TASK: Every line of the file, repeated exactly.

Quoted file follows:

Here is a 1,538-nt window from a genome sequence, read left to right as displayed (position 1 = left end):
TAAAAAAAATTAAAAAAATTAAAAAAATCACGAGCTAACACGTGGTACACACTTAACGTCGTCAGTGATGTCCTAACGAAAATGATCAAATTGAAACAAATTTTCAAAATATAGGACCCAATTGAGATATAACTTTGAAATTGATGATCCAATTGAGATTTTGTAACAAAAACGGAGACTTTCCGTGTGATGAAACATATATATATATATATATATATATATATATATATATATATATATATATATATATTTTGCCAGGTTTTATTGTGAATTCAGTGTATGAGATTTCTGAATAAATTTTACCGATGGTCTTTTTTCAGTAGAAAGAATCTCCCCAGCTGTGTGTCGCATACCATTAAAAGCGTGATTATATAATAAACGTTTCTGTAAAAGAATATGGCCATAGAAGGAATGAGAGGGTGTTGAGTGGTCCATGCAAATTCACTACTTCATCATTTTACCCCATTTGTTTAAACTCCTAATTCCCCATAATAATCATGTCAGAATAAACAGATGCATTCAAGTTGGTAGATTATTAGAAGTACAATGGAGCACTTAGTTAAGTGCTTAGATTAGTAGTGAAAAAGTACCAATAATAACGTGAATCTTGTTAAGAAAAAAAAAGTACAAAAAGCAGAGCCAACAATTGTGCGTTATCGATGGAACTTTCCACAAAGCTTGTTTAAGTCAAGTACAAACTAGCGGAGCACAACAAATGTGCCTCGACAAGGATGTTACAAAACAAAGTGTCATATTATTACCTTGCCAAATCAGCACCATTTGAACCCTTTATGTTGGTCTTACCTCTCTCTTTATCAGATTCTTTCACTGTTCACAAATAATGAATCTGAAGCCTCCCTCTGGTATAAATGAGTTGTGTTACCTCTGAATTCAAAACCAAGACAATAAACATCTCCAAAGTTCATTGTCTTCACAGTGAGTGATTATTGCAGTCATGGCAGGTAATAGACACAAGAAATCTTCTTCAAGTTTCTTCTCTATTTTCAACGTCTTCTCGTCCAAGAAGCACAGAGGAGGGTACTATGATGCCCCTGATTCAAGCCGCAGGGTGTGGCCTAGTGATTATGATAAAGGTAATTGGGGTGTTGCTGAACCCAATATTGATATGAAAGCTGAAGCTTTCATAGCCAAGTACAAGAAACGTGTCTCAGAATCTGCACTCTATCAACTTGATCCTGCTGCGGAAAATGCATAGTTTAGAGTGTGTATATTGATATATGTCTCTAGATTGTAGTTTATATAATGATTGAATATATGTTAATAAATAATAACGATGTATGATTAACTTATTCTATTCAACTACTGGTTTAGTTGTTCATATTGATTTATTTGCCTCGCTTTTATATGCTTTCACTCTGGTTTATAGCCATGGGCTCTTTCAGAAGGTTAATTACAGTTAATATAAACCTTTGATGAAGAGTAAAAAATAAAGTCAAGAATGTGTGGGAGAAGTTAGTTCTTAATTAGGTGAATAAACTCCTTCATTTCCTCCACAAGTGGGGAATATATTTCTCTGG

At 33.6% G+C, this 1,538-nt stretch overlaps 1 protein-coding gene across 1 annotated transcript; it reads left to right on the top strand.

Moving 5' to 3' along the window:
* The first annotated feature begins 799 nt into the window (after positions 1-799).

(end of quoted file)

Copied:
Here is a 1,538-nt window from a genome sequence, read left to right as displayed (position 1 = left end):
TAAAAAAAATTAAAAAAATTAAAAAAATCACGAGCTAACACGTGGTACACACTTAACGTCGTCAGTGATGTCCTAACGAAAATGATCAAATTGAAACAAATTTTCAAAATATAGGACCCAATTGAGATATAACTTTGAAATTGATGATCCAATTGAGATTTTGTAACAAAAACGGAGACTTTCCGTGTGATGAAACATATATATATATATATATATATATATATATATATATATATATATATATATATATTTTGCCAGGTTTTATTGTGAATTCAGTGTATGAGATTTCTGAATAAATTTTACCGATGGTCTTTTTTCAGTAGAAAGAATCTCCCCAGCTGTGTGTCGCATACCATTAAAAGCGTGATTATATAATAAACGTTTCTGTAAAAGAATATGGCCATAGAAGGAATGAGAGGGTGTTGAGTGGTCCATGCAAATTCACTACTTCATCATTTTACCCCATTTGTTTAAACTCCTAATTCCCCATAATAATCATGTCAGAATAAACAGATGCATTCAAGTTGGTAGATTATTAGAAGTACAATGGAGCACTTAGTTAAGTGCTTAGATTAGTAGTGAAAAAGTACCAATAATAACGTGAATCTTGTTAAGAAAAAAAAAGTACAAAAAGCAGAGCCAACAATTGTGCGTTATCGATGGAACTTTCCACAAAGCTTGTTTAAGTCAAGTACAAACTAGCGGAGCACAACAAATGTGCCTCGACAAGGATGTTACAAAACAAAGTGTCATATTATTACCTTGCCAAATCAGCACCATTTGAACCCTTTATGTTGGTCTTACCTCTCTCTTTATCAGATTCTTTCACTGTTCACAAATAATGAATCTGAAGCCTCCCTCTGGTATAAATGAGTTGTGTTACCTCTGAATTCAAAACCAAGACAATAAACATCTCCAAAGTTCATTGTCTTCACAGTGAGTGATTATTGCAGTCATGGCAGGTAATAGACACAAGAAATCTTCTTCAAGTTTCTTCTCTATTTTCAACGTCTTCTCGTCCAAGAAGCACAGAGGAGGGTACTATGATGCCCCTGATTCAAGCCGCAGGGTGTGGCCTAGTGATTATGATAAAGGTAATTGGGGTGTTGCTGAACCCAATATTGATATGAAAGCTGAAGCTTTCATAGCCAAGTACAAGAAACGTGTCTCAGAATCTGCACTCTATCAACTTGATCCTGCTGCGGAAAATGCATAGTTTAGAGTGTGTATATTGATATATGTCTCTAGATTGTAGTTTATATAATGATTGAATATATGTTAATAAATAATAACGATGTATGATTAACTTATTCTATTCAACTACTGGTTTAGTTGTTCATATTGATTTATTTGCCTCGCTTTTATATGCTTTCACTCTGGTTTATAGCCATGGGCTCTTTCAGAAGGTTAATTACAGTTAATATAAACCTTTGATGAAGAGTAAAAAATAAAGTCAAGAATGTGTGGGAGAAGTTAGTTCTTAATTAGGTGAATAAACTCCTTCATTTCCTCCACAAGTGGGGAATATATTTCTCTGG

At 33.6% G+C, this 1,538-nt stretch overlaps 1 protein-coding gene across 1 annotated transcript; it reads left to right on the top strand.

Moving 5' to 3' along the window:
* The first annotated feature begins 799 nt into the window (after positions 1-799).